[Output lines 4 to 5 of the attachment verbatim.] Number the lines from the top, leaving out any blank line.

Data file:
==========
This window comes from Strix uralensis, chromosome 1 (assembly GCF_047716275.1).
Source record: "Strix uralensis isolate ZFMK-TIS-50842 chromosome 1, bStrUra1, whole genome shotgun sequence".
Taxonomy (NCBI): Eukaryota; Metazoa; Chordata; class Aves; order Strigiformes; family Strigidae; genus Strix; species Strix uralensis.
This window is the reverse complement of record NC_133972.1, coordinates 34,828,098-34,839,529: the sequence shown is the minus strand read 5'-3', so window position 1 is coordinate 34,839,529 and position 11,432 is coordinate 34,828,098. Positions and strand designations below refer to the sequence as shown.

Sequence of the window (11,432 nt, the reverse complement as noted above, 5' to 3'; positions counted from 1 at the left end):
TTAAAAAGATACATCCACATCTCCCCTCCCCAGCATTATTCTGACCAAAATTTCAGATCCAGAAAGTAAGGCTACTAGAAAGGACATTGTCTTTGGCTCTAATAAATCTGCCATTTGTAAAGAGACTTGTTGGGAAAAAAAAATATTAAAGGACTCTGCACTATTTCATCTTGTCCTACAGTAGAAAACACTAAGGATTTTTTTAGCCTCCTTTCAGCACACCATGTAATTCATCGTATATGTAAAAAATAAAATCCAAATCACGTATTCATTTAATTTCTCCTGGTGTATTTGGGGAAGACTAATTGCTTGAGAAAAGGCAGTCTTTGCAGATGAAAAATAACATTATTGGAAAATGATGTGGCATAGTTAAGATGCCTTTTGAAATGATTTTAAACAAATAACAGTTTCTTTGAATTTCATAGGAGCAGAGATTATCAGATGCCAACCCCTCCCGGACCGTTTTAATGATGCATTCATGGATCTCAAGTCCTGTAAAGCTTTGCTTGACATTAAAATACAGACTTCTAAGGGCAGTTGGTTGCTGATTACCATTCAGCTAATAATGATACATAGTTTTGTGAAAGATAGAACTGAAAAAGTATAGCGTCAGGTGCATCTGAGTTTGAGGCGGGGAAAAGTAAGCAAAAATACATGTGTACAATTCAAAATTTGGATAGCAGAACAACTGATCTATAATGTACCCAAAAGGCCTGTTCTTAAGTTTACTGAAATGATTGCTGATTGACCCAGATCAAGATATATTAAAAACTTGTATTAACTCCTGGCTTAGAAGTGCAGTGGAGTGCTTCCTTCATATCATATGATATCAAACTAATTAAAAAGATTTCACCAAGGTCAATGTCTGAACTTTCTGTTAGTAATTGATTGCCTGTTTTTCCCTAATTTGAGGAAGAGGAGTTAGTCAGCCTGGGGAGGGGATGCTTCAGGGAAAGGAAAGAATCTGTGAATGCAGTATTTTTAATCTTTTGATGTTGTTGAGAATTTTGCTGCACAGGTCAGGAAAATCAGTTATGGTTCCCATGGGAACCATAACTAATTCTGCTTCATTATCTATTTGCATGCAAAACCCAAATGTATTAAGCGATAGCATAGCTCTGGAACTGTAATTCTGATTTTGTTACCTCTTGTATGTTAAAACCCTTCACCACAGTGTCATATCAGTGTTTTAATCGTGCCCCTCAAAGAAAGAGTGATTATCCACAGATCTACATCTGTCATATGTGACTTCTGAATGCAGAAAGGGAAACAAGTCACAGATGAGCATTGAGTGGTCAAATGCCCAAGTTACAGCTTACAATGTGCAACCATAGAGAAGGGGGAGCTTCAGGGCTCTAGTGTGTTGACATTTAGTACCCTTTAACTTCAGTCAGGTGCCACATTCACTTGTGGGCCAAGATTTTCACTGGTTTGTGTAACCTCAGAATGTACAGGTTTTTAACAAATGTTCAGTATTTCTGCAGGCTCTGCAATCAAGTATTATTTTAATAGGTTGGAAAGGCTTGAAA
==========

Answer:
This window is the reverse complement of record NC_133972.1, coordinates 34,828,098-34,839,529: the sequence shown is the minus strand read 5'-3', so window position 1 is coordinate 34,839,529 and position 11,432 is coordinate 34,828,098. Positions and strand designations below refer to the sequence as shown.

Sequence of the window (11,432 nt, the reverse complement as noted above, 5' to 3'; positions counted from 1 at the left end):